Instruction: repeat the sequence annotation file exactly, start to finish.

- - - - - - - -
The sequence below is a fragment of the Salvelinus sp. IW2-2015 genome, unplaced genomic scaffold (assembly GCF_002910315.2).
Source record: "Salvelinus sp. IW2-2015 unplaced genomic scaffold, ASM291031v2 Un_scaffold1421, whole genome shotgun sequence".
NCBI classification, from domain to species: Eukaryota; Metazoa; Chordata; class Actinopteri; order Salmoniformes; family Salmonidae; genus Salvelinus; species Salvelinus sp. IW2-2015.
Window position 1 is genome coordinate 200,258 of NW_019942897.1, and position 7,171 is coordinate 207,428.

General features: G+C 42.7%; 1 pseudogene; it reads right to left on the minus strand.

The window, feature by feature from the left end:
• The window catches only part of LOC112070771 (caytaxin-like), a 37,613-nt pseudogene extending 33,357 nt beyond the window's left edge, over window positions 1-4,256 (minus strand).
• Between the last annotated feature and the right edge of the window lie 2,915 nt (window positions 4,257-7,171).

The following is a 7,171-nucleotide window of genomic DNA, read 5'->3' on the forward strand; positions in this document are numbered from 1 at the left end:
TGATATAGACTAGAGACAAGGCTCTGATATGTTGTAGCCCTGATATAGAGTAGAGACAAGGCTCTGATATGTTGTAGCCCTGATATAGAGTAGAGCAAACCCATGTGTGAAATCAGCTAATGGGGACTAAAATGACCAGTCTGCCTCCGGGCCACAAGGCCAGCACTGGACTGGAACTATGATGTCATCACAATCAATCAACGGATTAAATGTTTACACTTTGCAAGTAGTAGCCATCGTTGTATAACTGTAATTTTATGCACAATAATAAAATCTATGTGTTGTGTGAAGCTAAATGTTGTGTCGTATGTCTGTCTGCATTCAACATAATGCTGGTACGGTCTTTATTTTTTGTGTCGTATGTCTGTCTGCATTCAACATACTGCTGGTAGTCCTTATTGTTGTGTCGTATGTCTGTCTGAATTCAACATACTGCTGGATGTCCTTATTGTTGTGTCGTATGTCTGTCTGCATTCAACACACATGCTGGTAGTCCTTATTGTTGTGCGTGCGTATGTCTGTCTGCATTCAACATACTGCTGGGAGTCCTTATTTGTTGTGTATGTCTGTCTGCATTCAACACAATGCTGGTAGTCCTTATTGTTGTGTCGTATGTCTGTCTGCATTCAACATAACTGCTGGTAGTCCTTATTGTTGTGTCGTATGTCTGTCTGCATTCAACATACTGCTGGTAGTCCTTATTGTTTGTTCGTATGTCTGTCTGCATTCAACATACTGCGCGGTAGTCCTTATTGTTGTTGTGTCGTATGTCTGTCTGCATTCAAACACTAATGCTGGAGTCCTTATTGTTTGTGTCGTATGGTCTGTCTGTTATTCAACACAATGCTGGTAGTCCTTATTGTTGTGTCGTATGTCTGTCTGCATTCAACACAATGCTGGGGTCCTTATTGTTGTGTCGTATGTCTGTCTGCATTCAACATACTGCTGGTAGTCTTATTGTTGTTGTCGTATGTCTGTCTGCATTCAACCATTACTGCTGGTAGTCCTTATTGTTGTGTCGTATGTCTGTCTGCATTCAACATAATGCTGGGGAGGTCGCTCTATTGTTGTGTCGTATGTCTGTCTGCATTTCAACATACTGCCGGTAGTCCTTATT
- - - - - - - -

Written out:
The sequence below is a fragment of the Salvelinus sp. IW2-2015 genome, unplaced genomic scaffold (assembly GCF_002910315.2).
Source record: "Salvelinus sp. IW2-2015 unplaced genomic scaffold, ASM291031v2 Un_scaffold1421, whole genome shotgun sequence".
NCBI classification, from domain to species: Eukaryota; Metazoa; Chordata; class Actinopteri; order Salmoniformes; family Salmonidae; genus Salvelinus; species Salvelinus sp. IW2-2015.
Window position 1 is genome coordinate 200,258 of NW_019942897.1, and position 7,171 is coordinate 207,428.

General features: G+C 42.7%; 1 pseudogene; it reads right to left on the minus strand.

The window, feature by feature from the left end:
• The window catches only part of LOC112070771 (caytaxin-like), a 37,613-nt pseudogene extending 33,357 nt beyond the window's left edge, over window positions 1-4,256 (minus strand).
• Between the last annotated feature and the right edge of the window lie 2,915 nt (window positions 4,257-7,171).

The following is a 7,171-nucleotide window of genomic DNA, read 5'->3' on the forward strand; positions in this document are numbered from 1 at the left end:
TGATATAGACTAGAGACAAGGCTCTGATATGTTGTAGCCCTGATATAGAGTAGAGACAAGGCTCTGATATGTTGTAGCCCTGATATAGAGTAGAGCAAACCCATGTGTGAAATCAGCTAATGGGGACTAAAATGACCAGTCTGCCTCCGGGCCACAAGGCCAGCACTGGACTGGAACTATGATGTCATCACAATCAATCAACGGATTAAATGTTTACACTTTGCAAGTAGTAGCCATCGTTGTATAACTGTAATTTTATGCACAATAATAAAATCTATGTGTTGTGTGAAGCTAAATGTTGTGTCGTATGTCTGTCTGCATTCAACATAATGCTGGTACGGTCTTTATTTTTTGTGTCGTATGTCTGTCTGCATTCAACATACTGCTGGTAGTCCTTATTGTTGTGTCGTATGTCTGTCTGAATTCAACATACTGCTGGATGTCCTTATTGTTGTGTCGTATGTCTGTCTGCATTCAACACACATGCTGGTAGTCCTTATTGTTGTGCGTGCGTATGTCTGTCTGCATTCAACATACTGCTGGGAGTCCTTATTTGTTGTGTATGTCTGTCTGCATTCAACACAATGCTGGTAGTCCTTATTGTTGTGTCGTATGTCTGTCTGCATTCAACATAACTGCTGGTAGTCCTTATTGTTGTGTCGTATGTCTGTCTGCATTCAACATACTGCTGGTAGTCCTTATTGTTTGTTCGTATGTCTGTCTGCATTCAACATACTGCGCGGTAGTCCTTATTGTTGTTGTGTCGTATGTCTGTCTGCATTCAAACACTAATGCTGGAGTCCTTATTGTTTGTGTCGTATGGTCTGTCTGTTATTCAACACAATGCTGGTAGTCCTTATTGTTGTGTCGTATGTCTGTCTGCATTCAACACAATGCTGGGGTCCTTATTGTTGTGTCGTATGTCTGTCTGCATTCAACATACTGCTGGTAGTCTTATTGTTGTTGTCGTATGTCTGTCTGCATTCAACCATTACTGCTGGTAGTCCTTATTGTTGTGTCGTATGTCTGTCTGCATTCAACATAATGCTGGGGAGGTCGCTCTATTGTTGTGTCGTATGTCTGTCTGCATTTCAACATACTGCCGGTAGTCCTTATT